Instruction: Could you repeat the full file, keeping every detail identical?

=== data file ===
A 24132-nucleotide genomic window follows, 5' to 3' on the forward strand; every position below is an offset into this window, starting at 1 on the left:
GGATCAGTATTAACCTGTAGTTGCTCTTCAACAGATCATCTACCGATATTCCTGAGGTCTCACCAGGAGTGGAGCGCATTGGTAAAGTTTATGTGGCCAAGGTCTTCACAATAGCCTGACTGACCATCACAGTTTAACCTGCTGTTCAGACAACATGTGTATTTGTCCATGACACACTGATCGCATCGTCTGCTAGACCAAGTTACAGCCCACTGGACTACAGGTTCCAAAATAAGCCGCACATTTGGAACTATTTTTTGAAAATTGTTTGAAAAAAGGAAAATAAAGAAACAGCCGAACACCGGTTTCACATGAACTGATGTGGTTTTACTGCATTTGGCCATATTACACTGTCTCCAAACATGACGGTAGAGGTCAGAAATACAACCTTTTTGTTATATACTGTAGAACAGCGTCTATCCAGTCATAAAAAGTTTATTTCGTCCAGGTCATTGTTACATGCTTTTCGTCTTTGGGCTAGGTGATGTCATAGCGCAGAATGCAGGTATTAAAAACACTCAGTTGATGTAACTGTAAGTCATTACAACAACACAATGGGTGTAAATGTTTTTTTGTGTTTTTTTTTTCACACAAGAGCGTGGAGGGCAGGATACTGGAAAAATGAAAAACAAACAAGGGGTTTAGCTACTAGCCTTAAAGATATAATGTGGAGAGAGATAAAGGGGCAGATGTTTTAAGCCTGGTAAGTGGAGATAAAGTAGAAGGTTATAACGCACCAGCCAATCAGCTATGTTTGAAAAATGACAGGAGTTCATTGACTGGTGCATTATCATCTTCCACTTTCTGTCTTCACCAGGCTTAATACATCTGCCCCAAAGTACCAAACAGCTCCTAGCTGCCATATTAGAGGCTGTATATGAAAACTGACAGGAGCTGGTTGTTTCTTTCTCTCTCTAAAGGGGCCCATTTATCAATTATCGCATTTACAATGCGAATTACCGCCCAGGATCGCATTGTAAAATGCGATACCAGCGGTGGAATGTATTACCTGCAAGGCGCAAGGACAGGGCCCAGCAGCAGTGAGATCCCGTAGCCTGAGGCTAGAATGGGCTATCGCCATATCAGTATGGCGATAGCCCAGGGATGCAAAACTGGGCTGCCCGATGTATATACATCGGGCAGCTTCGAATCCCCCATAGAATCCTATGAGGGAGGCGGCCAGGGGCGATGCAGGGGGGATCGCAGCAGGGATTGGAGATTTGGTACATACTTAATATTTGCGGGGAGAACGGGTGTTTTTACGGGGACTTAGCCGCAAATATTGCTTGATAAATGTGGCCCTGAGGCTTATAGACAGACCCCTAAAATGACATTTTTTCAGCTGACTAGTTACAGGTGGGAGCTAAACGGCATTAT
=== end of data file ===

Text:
A 24132-nucleotide genomic window follows, 5' to 3' on the forward strand; every position below is an offset into this window, starting at 1 on the left:
GGATCAGTATTAACCTGTAGTTGCTCTTCAACAGATCATCTACCGATATTCCTGAGGTCTCACCAGGAGTGGAGCGCATTGGTAAAGTTTATGTGGCCAAGGTCTTCACAATAGCCTGACTGACCATCACAGTTTAACCTGCTGTTCAGACAACATGTGTATTTGTCCATGACACACTGATCGCATCGTCTGCTAGACCAAGTTACAGCCCACTGGACTACAGGTTCCAAAATAAGCCGCACATTTGGAACTATTTTTTGAAAATTGTTTGAAAAAAGGAAAATAAAGAAACAGCCGAACACCGGTTTCACATGAACTGATGTGGTTTTACTGCATTTGGCCATATTACACTGTCTCCAAACATGACGGTAGAGGTCAGAAATACAACCTTTTTGTTATATACTGTAGAACAGCGTCTATCCAGTCATAAAAAGTTTATTTCGTCCAGGTCATTGTTACATGCTTTTCGTCTTTGGGCTAGGTGATGTCATAGCGCAGAATGCAGGTATTAAAAACACTCAGTTGATGTAACTGTAAGTCATTACAACAACACAATGGGTGTAAATGTTTTTTTGTGTTTTTTTTTTCACACAAGAGCGTGGAGGGCAGGATACTGGAAAAATGAAAAACAAACAAGGGGTTTAGCTACTAGCCTTAAAGATATAATGTGGAGAGAGATAAAGGGGCAGATGTTTTAAGCCTGGTAAGTGGAGATAAAGTAGAAGGTTATAACGCACCAGCCAATCAGCTATGTTTGAAAAATGACAGGAGTTCATTGACTGGTGCATTATCATCTTCCACTTTCTGTCTTCACCAGGCTTAATACATCTGCCCCAAAGTACCAAACAGCTCCTAGCTGCCATATTAGAGGCTGTATATGAAAACTGACAGGAGCTGGTTGTTTCTTTCTCTCTCTAAAGGGGCCCATTTATCAATTATCGCATTTACAATGCGAATTACCGCCCAGGATCGCATTGTAAAATGCGATACCAGCGGTGGAATGTATTACCTGCAAGGCGCAAGGACAGGGCCCAGCAGCAGTGAGATCCCGTAGCCTGAGGCTAGAATGGGCTATCGCCATATCAGTATGGCGATAGCCCAGGGATGCAAAACTGGGCTGCCCGATGTATATACATCGGGCAGCTTCGAATCCCCCATAGAATCCTATGAGGGAGGCGGCCAGGGGCGATGCAGGGGGGATCGCAGCAGGGATTGGAGATTTGGTACATACTTAATATTTGCGGGGAGAACGGGTGTTTTTACGGGGACTTAGCCGCAAATATTGCTTGATAAATGTGGCCCTGAGGCTTATAGACAGACCCCTAAAATGACATTTTTTCAGCTGACTAGTTACAGGTGGGAGCTAAACGGCATTAT